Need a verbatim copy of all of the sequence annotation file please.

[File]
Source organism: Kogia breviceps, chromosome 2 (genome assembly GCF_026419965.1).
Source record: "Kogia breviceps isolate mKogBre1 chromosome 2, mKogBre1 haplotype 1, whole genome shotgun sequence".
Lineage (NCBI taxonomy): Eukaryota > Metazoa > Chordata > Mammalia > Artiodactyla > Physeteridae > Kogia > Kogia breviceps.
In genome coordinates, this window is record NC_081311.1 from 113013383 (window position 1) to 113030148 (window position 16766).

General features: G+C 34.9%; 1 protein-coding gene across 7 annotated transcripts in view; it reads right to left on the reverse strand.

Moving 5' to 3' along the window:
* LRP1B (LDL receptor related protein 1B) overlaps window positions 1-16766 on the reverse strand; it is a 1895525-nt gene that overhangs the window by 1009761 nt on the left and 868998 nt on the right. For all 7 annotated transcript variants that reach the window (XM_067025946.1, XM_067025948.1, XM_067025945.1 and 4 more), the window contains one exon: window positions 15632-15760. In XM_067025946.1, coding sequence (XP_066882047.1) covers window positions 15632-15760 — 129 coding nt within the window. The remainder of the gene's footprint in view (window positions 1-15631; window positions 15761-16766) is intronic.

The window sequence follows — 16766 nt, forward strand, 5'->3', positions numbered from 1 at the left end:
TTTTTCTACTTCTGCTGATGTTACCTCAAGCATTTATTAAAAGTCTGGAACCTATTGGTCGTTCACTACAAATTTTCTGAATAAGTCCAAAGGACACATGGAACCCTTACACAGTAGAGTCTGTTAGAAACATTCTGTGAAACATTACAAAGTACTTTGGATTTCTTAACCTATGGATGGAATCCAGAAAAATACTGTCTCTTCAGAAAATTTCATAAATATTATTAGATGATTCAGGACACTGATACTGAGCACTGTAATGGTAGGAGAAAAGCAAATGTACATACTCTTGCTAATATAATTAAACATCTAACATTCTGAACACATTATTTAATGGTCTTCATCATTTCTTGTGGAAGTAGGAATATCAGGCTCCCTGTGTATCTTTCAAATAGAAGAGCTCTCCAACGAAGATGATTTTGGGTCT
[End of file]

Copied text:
Source organism: Kogia breviceps, chromosome 2 (genome assembly GCF_026419965.1).
Source record: "Kogia breviceps isolate mKogBre1 chromosome 2, mKogBre1 haplotype 1, whole genome shotgun sequence".
Lineage (NCBI taxonomy): Eukaryota > Metazoa > Chordata > Mammalia > Artiodactyla > Physeteridae > Kogia > Kogia breviceps.
In genome coordinates, this window is record NC_081311.1 from 113013383 (window position 1) to 113030148 (window position 16766).

General features: G+C 34.9%; 1 protein-coding gene across 7 annotated transcripts in view; it reads right to left on the reverse strand.

Moving 5' to 3' along the window:
* LRP1B (LDL receptor related protein 1B) overlaps window positions 1-16766 on the reverse strand; it is a 1895525-nt gene that overhangs the window by 1009761 nt on the left and 868998 nt on the right. For all 7 annotated transcript variants that reach the window (XM_067025946.1, XM_067025948.1, XM_067025945.1 and 4 more), the window contains one exon: window positions 15632-15760. In XM_067025946.1, coding sequence (XP_066882047.1) covers window positions 15632-15760 — 129 coding nt within the window. The remainder of the gene's footprint in view (window positions 1-15631; window positions 15761-16766) is intronic.

The window sequence follows — 16766 nt, forward strand, 5'->3', positions numbered from 1 at the left end:
TTTTTCTACTTCTGCTGATGTTACCTCAAGCATTTATTAAAAGTCTGGAACCTATTGGTCGTTCACTACAAATTTTCTGAATAAGTCCAAAGGACACATGGAACCCTTACACAGTAGAGTCTGTTAGAAACATTCTGTGAAACATTACAAAGTACTTTGGATTTCTTAACCTATGGATGGAATCCAGAAAAATACTGTCTCTTCAGAAAATTTCATAAATATTATTAGATGATTCAGGACACTGATACTGAGCACTGTAATGGTAGGAGAAAAGCAAATGTACATACTCTTGCTAATATAATTAAACATCTAACATTCTGAACACATTATTTAATGGTCTTCATCATTTCTTGTGGAAGTAGGAATATCAGGCTCCCTGTGTATCTTTCAAATAGAAGAGCTCTCCAACGAAGATGATTTTGGGTCT